SUMMARY: There are many types of organisms that can dry out, rehydrate, and then go about their lives with no problems. Many of the larger ones use trehalose or sucrose as an antifreeze. Bdelloid rotifers (tiny microscopic animals) do not. This study looked at the carbohydrate content in desiccated rotifers compared with flatworms. Researchers found that rotifers not only contained no trehalose when they dried out, they also lacked the trehalose synthase gene. Desiccation is still being studied; the results of this experience show that another mechanism other than using sugar as an antifreeze is required for desiccation to occur.
LESSON COMMENTS: The methodology can be read alone and used as an example of the scientific method. Teachers can also talk about the antifreeze properties of sugar, what happens to cells when they freeze and why (since cells contain water). If you’re studying genetics, this article has some very straightforward genetic concepts (gene codes for an enzyme). You can even talk about the significance of PCR. Rotifers are easy to catch and observe under the microscope, students can find their own samples in ponds, puddles, or even bird baths (like in this article) and let the animals dry out as described in the methodology to observe rehydration.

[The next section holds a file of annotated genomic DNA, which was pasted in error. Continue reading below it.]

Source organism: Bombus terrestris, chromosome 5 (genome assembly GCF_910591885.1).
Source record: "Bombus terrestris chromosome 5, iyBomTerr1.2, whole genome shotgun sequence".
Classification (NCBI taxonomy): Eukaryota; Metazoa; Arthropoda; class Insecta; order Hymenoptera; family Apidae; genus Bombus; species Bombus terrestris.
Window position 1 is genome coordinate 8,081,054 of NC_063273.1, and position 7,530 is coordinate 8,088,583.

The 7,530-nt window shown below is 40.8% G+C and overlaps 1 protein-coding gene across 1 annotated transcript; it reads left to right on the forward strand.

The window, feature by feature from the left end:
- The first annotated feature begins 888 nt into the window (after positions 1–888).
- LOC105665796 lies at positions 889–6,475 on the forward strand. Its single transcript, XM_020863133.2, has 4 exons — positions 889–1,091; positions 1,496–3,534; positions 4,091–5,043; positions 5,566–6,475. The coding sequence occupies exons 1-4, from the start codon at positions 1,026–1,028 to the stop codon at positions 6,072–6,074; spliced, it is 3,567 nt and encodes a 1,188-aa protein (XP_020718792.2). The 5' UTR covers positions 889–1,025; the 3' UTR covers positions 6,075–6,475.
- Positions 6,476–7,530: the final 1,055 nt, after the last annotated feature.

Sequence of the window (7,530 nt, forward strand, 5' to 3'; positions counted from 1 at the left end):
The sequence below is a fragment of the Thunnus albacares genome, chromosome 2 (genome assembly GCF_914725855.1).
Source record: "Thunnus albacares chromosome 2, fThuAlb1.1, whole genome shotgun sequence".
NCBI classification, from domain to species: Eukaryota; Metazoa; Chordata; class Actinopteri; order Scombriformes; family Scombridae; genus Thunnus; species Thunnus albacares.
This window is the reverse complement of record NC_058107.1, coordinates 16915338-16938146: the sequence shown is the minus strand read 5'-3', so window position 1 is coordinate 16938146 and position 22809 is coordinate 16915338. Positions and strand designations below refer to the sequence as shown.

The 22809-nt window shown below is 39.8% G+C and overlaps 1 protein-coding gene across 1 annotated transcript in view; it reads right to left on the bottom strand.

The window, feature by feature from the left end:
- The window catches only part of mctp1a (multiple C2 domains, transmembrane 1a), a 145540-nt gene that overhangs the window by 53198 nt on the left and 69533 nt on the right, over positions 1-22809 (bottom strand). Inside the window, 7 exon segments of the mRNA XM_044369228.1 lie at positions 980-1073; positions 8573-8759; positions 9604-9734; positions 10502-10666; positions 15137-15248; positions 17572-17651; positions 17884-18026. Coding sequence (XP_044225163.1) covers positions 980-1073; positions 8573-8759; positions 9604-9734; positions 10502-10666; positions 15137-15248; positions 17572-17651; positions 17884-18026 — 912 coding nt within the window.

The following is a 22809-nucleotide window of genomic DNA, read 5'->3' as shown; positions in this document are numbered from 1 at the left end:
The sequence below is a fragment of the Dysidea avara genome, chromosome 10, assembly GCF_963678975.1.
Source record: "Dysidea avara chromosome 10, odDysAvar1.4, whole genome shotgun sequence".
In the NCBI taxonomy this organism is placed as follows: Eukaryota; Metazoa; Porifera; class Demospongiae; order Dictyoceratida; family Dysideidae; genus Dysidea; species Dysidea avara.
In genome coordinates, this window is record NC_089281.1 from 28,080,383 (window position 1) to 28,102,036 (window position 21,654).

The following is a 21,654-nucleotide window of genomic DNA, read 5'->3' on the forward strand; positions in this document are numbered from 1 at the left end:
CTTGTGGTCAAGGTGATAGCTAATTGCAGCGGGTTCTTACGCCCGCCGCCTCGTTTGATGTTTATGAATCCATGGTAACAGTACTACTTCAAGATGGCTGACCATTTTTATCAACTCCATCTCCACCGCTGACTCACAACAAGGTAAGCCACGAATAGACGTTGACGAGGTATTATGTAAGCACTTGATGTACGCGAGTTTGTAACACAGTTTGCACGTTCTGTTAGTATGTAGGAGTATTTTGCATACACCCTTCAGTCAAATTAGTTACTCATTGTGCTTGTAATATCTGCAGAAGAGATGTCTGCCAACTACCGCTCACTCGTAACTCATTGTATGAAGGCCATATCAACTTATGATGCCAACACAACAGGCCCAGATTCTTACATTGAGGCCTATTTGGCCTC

Lapinski, J., & Tunnacliffe, A. (2003). Anhydrobiosis without trehalose in bdelloid rotifers. FEBS Letters,553(3), 387-390. doi:10.1016/s0014-5793(03)01062-7